Jobs went. Time passed, employment changed. All through it I somehow found the way to buy my precious cancer sticks. That's what you start calling them when you feel you've surrendered to them. Why fight it. Yes I'm killing myself slowly. Why would I want to deny it. This silly little stick of leaves and paper and filter is the only thing that keeps me from wanting to end it all. It gets me out of bed in the morning. And it puts me to sleep at night.

God I miss smoking. Did I mention that?

My new object of my affections was a smoker too. Not my brand. As it should be. We don't wear the same underwear either. We shared a love with one another. Then shared an apartment . Then moved into a house. Our house was to be a smoking house. After all, we paid for it with our own money, so why should we need to smoke outside. So unfair. So uncivilized.

Then life changed. I lost my job. I had problems with breathing. Perhaps there was something in this new house that set off new unknown allergies.

I went for a chest x-ray.

They asked if I smoked.

I said yes. And I felt the weight of my decisions on the cold plate in front of me,

I would try again to quit smoking. And so I bought a book.

This was going to be it. I was unemployed and now being supported by someone I was unrelated to (aside from our common relations in our shared bed). We were already short on cash, and then I lost my job.

And I kept applying to jobs. With no avail.

So I decided I'd do it.

For some reason the investment in the book seemed like a greater investment than the one I was making weekly in smokes. After all. Cigarettes were a necessity. How could we get by without them?

If memory serves, the joint account covered the smokes. I covered the cost of the books.

I followed the instructions of the book to a tee. I switched brands. I switched my smoking frequency. I switched my rhythm. And I had gaps in my smoking.

Then I bought another book on quitting. It fascinated me as well.

I kept following the initial plan. No smoking within a certain period of eating. Of drinking. And then, as I neared the end o the second book, but entered the third week of my quitting smoking, I discovered that, for the last two weeks, I could have had a coffee with my cigarettes.

I had denied myself something I so craved. And I placed blame squarely on the poor instructions in the book. I decided to give up giving up.

I finished the other shorter book and had my last cigarette. I sat in my great grandfather's chair, in the parlour of our home, and had that last smoke.

It was, as old Billy Shakespere would say, such sweet sorrow.

I put the balance of the pack for cigarettes in the freezer just in case.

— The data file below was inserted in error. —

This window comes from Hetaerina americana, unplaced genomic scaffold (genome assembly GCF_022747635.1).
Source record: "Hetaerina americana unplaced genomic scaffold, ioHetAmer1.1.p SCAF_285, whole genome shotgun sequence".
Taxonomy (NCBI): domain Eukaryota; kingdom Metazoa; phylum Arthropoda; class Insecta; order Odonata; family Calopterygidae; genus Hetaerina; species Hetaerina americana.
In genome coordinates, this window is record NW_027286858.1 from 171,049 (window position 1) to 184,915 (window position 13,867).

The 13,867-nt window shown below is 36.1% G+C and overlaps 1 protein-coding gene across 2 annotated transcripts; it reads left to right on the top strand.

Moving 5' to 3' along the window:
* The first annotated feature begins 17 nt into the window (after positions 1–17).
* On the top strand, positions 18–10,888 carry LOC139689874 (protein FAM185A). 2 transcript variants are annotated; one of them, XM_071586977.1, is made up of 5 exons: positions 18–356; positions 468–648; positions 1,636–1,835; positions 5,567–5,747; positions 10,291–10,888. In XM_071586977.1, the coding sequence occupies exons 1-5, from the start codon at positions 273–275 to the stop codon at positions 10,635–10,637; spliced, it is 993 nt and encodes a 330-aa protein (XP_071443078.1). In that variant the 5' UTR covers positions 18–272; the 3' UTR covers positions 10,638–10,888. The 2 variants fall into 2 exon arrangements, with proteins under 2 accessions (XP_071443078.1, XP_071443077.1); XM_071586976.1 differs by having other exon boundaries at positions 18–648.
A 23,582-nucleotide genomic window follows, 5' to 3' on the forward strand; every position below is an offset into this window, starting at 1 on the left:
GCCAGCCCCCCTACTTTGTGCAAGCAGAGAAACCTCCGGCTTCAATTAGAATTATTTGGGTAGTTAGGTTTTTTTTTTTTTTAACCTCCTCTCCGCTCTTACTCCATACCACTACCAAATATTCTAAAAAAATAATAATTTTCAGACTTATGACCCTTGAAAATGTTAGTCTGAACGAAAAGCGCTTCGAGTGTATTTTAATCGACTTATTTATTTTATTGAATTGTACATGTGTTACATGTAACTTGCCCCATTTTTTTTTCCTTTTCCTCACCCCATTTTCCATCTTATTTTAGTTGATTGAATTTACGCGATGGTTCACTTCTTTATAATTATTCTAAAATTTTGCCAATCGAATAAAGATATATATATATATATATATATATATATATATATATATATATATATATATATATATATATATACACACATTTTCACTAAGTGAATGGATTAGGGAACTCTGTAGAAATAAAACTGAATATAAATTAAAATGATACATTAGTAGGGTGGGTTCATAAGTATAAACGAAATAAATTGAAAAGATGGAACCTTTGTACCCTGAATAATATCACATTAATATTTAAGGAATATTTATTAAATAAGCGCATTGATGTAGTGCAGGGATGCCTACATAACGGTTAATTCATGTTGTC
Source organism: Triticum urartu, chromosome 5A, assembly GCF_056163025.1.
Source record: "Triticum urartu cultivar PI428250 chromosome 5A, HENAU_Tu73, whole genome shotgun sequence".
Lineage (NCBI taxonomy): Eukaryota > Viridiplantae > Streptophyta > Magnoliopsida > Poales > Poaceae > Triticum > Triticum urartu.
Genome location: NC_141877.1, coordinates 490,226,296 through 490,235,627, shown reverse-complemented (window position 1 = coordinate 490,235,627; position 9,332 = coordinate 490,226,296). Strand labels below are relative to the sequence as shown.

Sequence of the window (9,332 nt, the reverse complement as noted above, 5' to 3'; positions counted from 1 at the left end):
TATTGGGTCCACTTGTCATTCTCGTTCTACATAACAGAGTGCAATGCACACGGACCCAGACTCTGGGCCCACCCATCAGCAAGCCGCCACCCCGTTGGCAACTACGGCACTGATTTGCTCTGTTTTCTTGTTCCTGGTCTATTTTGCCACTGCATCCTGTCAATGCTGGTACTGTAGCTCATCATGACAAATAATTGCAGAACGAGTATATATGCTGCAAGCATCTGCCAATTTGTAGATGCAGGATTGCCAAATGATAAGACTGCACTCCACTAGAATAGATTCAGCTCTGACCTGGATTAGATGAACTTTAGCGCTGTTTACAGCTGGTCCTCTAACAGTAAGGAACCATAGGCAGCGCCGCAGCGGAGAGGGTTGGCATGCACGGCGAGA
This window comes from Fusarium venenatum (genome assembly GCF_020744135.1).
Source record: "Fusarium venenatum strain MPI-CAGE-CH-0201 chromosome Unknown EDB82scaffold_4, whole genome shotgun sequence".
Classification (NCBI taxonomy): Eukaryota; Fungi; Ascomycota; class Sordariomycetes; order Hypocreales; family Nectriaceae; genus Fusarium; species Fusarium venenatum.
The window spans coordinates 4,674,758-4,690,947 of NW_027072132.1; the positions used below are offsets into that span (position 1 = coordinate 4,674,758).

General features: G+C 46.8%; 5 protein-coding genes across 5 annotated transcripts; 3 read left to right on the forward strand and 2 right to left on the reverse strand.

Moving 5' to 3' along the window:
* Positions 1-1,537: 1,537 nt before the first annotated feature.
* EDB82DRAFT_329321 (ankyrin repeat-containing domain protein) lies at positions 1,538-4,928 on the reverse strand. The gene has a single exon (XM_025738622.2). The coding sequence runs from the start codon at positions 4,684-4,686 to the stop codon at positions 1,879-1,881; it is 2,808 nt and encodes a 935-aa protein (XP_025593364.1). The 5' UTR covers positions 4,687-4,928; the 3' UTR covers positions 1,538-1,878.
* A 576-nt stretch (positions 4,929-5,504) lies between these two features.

A few weeks later, after not making the shortlist a job I really wanted, I was wallowing in self pity and thought of the pack in the freezer. I took the pack out of the freezer. I ran it under water. I rung it out. And I put it in the garbage.

My career was pretty much in the toilet. If I couldn't get this two-bit place to hire me so be it, but was dammed if I was going to pick up smoking again.

And that was it.

Until recently.

I'm back pursuing the career. And I miss it. It's been 6 years, and I really want a cigarette again.

I watch Mad Men and they're all smoking.

I play music from my college days and would kill for a cigarette.

Tonight, I poured myself a black Russian. I just took the last sips. And I would love to have a cigarette.

There is nothing I want more, than my beau, than any former crush, than any Hollywood flash in the pan, than, dare I say it, any award. There is nothing I would like more than to go to my beau's bedside table, grab a smoke, bring it to my lips and light it.

It has been 6 long years. It was so hard to quit.

And I really want it so badly tonight.

But dammit. I've worked too hard for this.

I've saved too much money to fall into this trap. If my quit meter is to be believed, I've saved over $15000. And that's in 2003 prices.

God only knows where all the money went. But I know I didn't spend it on killing myself.

Tonight's Black Russian was definitely the trigger.

Another night it was listening to the Crash test Dummies

The triggers are still there. They lurk under rocks, around corners, in little ditches and behind chairs I wouldn't expect.

I just spent 4 pages of continuous typing about smoking. That's how bad I want one right now. I bet in this time I could have smoked a whole cigarette. I could be lighting my second.

But I will be DAMNED if I'm going to let some stupid craving, be it for love, for fame for recognition, or just for nicotine... I will be damned is I will let this be the end of me.